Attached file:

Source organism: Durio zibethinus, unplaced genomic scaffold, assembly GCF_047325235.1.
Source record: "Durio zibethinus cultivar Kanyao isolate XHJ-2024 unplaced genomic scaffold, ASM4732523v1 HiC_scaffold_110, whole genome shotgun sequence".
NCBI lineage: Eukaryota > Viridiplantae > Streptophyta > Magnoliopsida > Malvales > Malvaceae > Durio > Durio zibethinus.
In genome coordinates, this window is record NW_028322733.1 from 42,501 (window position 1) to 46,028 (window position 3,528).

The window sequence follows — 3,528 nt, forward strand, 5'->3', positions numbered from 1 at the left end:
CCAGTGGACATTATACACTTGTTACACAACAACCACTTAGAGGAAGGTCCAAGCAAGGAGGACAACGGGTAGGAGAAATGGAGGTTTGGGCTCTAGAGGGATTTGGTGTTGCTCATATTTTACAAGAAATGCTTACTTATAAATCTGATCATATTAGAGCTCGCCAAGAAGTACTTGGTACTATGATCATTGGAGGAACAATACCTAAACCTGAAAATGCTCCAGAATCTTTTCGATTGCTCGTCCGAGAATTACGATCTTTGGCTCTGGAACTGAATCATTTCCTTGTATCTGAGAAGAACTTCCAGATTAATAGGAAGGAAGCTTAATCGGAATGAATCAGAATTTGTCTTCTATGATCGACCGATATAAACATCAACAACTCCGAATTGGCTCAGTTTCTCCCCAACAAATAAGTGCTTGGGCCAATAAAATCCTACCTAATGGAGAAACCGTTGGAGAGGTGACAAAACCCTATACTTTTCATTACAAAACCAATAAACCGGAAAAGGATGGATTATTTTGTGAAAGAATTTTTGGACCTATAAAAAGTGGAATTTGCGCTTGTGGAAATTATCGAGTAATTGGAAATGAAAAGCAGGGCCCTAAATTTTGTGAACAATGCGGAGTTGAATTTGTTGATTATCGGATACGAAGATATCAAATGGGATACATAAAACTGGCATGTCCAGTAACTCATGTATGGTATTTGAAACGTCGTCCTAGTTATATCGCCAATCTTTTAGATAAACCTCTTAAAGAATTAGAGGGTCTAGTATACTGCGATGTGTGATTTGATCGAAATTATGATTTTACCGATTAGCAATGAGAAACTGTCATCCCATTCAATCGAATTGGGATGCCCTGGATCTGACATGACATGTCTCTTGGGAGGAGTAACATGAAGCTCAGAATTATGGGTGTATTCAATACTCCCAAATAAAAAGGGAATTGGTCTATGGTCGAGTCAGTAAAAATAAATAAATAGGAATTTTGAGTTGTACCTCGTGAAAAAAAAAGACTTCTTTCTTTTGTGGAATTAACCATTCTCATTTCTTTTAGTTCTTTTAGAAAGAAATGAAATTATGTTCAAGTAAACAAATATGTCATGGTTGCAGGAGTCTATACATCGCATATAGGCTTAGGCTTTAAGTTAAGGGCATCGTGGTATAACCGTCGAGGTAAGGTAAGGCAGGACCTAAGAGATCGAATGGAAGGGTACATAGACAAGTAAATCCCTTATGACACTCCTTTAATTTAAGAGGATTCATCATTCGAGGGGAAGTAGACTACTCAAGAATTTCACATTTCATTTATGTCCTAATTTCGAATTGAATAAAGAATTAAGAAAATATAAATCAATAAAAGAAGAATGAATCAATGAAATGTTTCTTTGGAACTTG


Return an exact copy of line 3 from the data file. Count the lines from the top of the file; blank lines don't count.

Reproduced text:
NCBI lineage: Eukaryota > Viridiplantae > Streptophyta > Magnoliopsida > Malvales > Malvaceae > Durio > Durio zibethinus.